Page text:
Date: Mon 04 Nov 2002 - 01:07:09 GMT
> On Sunday, November 3, 2002, at 07:29 , firstname.lastname@example.org wrote:
> > We can choose which meme-type we access for a performance
> In every recollection of the creative process that I've ever read, the
> moment of eureka is always recalled as coming 'out of the blue', or
> 'without warning' or 'as if from nowhere'.
> We cannot choose this moment, (though it is often carefully prepared
> for), nor decide, to almost any degree, what the moment might provide.
> (In all such accounts, there is also a substantial expression of
> sentiments like 'the actual answer totally astounded me- it was so
> different from what I was expecting'.)
> So, no, there is a great deal of non-corroborating evidence against
> your proposition above, so much so, that I consider it a tacitly false
> statement of human experience, and thus it is that your model, and not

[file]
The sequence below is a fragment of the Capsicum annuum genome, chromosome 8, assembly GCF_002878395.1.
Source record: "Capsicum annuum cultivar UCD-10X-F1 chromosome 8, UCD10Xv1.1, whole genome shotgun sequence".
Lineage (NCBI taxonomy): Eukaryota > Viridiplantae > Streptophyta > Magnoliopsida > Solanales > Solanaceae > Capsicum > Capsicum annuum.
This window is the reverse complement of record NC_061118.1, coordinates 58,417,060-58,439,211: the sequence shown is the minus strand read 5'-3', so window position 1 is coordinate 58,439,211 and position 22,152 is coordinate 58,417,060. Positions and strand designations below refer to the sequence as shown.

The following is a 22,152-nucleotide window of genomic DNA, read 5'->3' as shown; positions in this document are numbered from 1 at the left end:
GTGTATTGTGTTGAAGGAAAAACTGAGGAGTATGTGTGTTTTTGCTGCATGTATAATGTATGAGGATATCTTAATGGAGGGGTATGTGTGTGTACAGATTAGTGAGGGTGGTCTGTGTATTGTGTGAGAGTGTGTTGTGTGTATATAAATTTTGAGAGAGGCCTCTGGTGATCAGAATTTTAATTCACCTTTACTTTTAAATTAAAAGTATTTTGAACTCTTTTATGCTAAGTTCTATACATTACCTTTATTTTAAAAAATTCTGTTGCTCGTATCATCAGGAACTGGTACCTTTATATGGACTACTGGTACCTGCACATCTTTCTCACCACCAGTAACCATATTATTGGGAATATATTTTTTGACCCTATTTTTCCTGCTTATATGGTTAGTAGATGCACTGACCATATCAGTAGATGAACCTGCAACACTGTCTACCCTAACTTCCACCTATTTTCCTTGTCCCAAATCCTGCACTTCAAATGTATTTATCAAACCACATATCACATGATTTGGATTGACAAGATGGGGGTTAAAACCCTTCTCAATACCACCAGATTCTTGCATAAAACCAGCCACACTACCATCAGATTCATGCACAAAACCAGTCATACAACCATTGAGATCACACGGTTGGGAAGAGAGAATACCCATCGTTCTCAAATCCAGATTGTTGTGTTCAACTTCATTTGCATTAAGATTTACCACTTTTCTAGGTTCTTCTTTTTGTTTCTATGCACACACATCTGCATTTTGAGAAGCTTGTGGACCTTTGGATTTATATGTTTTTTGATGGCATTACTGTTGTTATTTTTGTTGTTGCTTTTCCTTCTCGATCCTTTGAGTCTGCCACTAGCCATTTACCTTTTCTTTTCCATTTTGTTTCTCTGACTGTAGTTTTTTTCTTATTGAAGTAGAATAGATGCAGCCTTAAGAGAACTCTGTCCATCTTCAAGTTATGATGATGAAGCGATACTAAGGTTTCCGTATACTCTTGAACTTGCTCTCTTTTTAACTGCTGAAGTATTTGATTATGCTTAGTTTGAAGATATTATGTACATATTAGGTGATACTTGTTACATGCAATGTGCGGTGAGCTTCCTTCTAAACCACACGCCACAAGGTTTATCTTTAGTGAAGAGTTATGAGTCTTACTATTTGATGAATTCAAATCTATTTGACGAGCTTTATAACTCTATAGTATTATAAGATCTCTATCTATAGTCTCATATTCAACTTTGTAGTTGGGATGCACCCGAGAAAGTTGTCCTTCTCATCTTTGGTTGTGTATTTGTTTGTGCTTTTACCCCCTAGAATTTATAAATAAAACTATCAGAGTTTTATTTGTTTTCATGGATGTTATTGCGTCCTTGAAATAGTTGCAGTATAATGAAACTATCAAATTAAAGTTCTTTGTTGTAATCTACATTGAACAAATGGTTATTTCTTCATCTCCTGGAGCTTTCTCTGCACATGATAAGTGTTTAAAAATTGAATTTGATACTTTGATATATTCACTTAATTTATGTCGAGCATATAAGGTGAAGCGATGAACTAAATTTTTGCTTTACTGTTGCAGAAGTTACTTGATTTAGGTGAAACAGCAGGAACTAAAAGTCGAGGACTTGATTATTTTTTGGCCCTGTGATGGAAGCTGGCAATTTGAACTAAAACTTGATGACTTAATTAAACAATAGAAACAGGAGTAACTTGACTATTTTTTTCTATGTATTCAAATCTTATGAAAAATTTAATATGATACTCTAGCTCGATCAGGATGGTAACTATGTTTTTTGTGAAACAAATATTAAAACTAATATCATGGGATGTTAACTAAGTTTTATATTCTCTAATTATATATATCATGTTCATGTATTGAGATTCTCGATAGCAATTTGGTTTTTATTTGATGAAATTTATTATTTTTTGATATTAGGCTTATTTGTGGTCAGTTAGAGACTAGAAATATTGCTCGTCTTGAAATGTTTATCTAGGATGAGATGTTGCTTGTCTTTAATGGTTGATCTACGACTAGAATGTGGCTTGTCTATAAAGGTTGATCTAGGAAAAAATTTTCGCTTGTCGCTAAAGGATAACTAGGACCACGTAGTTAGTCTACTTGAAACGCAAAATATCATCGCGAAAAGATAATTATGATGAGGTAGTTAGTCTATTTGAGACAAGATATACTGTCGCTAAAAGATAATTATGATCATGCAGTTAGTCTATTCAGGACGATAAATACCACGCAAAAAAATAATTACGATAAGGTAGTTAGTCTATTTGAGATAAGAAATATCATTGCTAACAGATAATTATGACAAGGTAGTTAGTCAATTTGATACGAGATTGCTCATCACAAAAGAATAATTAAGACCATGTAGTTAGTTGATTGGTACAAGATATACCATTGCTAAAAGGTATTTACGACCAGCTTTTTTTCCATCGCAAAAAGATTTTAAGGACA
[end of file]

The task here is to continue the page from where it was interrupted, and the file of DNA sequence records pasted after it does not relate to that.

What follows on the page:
> mine, is the one "that does not refer to the contingent world in which
> we live, nor to the dynamic selves which we are."
You are most definitely wrong. A person could have learned the polka, the fixtrot, and the hokey-pokey. They are then free to choose which of them to perform, or none at all (my personal preference); no "Eureka" moment is necessary. A "Eureka" moment usually accompanies a novel innovation, such as applying evolutionary theory to ideas, or really good sex.
> - Wade
> This was distributed via the memetics list associated with the
> Journal of Memetics - Evolutionary Models of Information Transmission
> For information about the journal and the list (e.g. unsubscribing)
> see: http://www.cpm.mmu.ac.uk/jom-emit
This was distributed via the memetics list associated with the
Journal of Memetics - Evolutionary Models of Information Transmission
For information about the journal and the list (e.g. unsubscribing)
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